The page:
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New England News

Repairs To High Hazard Dam To Begin

watershops_dam.jpg
WAMC
/

   Work is expected to begin next month on a $3 million project to repair a dam in Springfield, Massachusetts that has been classified as “high hazard.” 

     The repairs to the Watershops Pond dam are needed to protect the homes and businesses in the city’s South End from the potential of a catastrophic flood explained Mayor Domenic Sarno when the project was announced back in February 2020.

     The concrete and masonry dam was built in the 19th Century to supply hydropower to the Springfield Armory.  The city has owned the dam since 1969.

      A contract for the repair work was awarded this month to Gardner Engineering of Chicopee. Other companies have fabricated new gates and a new hydraulic power unit for the dam, said Peter Garvey, the city’s Director of Capital Asset Construction.

      "Reinforcing the dam and putting a new gate on the top of the dam," Garvey said. "The gate is beyond its funtional life and we're doing some repairs to the dam to bring it up to current codes."

      He said the bulk of the work should be completed by the end of this year with some finishing work to follow in the spring of 2022.

      Once the dam is repaired it will be a key part of Springfield’s climate-resilient infrastructure.

     "It will give us the ability to lower the level of the pond when we know a storm is coming so we can release water in a more appropriate way," Garvey said.

      To prepare for repairs to the dam, the water level of Watershops Pond, also known as Lake Massasoit, was lowered by about 12 feet last fall.

       The drawdown revealed tons of junk, trash, and debris all along the roughly seven miles of shoreline.   Garvey said a contractor will be hired to clean up the watershed area before the lake is restored to its normal depth next spring.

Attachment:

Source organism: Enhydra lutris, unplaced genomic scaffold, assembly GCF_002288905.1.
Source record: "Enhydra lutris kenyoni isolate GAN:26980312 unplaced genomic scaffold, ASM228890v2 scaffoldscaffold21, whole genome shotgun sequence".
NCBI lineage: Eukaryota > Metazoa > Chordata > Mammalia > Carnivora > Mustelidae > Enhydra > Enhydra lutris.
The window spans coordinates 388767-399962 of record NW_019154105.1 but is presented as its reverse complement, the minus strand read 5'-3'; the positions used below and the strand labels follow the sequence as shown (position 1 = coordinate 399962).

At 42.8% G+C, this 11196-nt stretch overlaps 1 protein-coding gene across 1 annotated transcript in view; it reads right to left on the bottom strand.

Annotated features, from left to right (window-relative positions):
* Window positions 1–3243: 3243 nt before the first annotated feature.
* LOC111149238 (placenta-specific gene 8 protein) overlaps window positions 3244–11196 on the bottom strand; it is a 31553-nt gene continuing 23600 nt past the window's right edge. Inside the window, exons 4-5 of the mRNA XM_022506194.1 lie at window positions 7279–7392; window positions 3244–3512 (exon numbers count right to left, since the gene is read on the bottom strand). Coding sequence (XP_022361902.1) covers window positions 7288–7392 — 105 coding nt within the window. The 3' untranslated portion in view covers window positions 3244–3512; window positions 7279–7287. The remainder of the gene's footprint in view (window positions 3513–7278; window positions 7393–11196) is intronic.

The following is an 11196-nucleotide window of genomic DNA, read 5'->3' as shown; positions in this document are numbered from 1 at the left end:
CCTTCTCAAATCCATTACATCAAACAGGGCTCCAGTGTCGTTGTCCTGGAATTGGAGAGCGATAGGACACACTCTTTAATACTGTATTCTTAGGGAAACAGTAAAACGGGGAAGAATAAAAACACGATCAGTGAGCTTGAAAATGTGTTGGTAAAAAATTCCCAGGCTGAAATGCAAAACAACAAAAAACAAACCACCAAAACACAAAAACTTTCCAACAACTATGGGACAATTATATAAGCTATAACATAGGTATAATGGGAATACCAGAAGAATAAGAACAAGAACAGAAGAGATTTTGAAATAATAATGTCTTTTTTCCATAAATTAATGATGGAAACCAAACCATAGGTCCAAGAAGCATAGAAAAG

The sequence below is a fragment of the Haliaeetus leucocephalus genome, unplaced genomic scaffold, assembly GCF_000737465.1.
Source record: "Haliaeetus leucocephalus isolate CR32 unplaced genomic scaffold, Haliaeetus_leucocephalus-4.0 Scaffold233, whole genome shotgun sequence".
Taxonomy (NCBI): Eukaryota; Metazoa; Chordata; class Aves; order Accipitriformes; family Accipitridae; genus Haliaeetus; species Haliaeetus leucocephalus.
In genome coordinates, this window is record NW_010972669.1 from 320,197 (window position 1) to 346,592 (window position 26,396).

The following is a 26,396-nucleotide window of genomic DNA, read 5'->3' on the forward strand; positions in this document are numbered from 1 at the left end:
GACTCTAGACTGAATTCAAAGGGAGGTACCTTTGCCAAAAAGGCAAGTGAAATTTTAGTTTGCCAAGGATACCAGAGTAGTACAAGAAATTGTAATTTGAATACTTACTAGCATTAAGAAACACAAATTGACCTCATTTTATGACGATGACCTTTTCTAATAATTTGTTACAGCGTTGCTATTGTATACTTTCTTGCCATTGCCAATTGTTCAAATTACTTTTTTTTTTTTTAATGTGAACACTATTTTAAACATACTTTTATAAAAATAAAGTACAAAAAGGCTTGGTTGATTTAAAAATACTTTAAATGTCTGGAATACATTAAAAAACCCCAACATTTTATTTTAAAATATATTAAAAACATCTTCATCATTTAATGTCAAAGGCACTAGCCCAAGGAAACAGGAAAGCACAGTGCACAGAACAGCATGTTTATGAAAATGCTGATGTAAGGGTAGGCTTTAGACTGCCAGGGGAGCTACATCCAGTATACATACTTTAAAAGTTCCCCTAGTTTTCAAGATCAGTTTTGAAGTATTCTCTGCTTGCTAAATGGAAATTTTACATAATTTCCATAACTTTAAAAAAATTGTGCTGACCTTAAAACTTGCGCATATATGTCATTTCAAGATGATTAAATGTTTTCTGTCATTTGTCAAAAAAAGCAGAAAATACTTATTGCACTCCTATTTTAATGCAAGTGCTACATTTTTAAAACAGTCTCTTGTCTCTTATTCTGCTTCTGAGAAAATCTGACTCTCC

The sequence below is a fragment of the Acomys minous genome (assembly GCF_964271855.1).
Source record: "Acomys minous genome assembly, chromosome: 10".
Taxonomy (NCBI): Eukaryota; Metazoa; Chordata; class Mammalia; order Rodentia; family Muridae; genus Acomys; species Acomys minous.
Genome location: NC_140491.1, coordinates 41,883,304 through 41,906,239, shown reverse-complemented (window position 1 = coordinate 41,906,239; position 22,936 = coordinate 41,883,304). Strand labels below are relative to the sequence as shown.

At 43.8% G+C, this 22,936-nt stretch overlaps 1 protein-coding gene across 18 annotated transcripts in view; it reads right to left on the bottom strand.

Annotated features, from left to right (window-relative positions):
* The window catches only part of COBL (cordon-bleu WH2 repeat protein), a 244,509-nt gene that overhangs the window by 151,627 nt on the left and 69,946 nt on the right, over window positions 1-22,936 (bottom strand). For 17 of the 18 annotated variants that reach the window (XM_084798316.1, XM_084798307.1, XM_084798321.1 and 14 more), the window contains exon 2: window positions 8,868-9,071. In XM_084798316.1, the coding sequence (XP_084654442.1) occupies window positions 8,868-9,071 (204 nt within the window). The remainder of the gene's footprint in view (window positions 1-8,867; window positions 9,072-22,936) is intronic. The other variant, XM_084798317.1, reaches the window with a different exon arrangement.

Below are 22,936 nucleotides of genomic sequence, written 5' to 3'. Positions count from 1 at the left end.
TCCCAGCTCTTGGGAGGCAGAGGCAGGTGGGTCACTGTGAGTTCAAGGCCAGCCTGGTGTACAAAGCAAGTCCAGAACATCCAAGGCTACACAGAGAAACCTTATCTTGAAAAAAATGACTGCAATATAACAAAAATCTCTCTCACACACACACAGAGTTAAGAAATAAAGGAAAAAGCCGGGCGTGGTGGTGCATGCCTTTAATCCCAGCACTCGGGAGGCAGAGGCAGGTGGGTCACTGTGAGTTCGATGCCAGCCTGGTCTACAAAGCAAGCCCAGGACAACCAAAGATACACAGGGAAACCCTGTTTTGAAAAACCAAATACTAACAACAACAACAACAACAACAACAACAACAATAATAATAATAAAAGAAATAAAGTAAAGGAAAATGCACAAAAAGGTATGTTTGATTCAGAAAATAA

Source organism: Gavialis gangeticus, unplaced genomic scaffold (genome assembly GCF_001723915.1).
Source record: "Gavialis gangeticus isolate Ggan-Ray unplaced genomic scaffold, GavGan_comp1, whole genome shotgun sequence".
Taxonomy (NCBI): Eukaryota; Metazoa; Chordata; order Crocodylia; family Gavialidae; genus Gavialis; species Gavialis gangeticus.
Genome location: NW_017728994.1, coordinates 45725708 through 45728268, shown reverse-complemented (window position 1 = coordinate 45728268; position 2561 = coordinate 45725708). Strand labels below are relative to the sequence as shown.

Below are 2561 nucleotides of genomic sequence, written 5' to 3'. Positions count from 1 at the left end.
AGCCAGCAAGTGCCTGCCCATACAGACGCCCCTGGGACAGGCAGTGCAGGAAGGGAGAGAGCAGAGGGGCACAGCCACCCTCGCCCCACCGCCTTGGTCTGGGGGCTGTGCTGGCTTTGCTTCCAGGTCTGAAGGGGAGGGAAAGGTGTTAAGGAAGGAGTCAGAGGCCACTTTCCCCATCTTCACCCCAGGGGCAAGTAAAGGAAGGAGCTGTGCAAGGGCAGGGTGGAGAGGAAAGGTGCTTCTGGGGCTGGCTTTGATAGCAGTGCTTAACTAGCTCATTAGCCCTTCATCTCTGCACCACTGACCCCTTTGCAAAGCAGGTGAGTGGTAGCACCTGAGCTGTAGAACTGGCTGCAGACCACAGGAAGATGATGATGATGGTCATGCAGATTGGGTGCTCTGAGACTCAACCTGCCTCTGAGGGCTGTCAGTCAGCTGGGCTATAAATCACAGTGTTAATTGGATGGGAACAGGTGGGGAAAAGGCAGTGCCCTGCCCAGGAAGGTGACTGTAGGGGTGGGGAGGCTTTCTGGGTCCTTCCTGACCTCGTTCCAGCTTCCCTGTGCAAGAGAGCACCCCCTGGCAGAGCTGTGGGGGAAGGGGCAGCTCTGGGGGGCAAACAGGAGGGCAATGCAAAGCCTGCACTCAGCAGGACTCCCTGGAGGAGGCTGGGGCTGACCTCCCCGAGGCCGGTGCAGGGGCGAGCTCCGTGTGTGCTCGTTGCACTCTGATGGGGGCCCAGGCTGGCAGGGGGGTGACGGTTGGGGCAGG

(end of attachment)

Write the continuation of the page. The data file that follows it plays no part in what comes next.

"There will be an opportunity to restock the pond with fish and other aquatic life," Garvey said.

        The city’s parks department is looking into the possibility of adding boat launches.

        City Councilor Tim Allen said the project affords the city an opportunity to develop an unparalleled resource.

        " I am psyched about this," said Allen. "It touches so many neighborhoods in Springfield.  Other cities just don't have natural resource like this in the middle of the city."

        The project is being paid for with money from a natural disaster resiliency program administered by the U.S. Department of Housing and Urban Development.

         In 2018, the city completed a $2.4 million rehabilitation of an earthen dam in Van Horn Park in order to protect parts of the city’s North End from floods during major storms.

      

   

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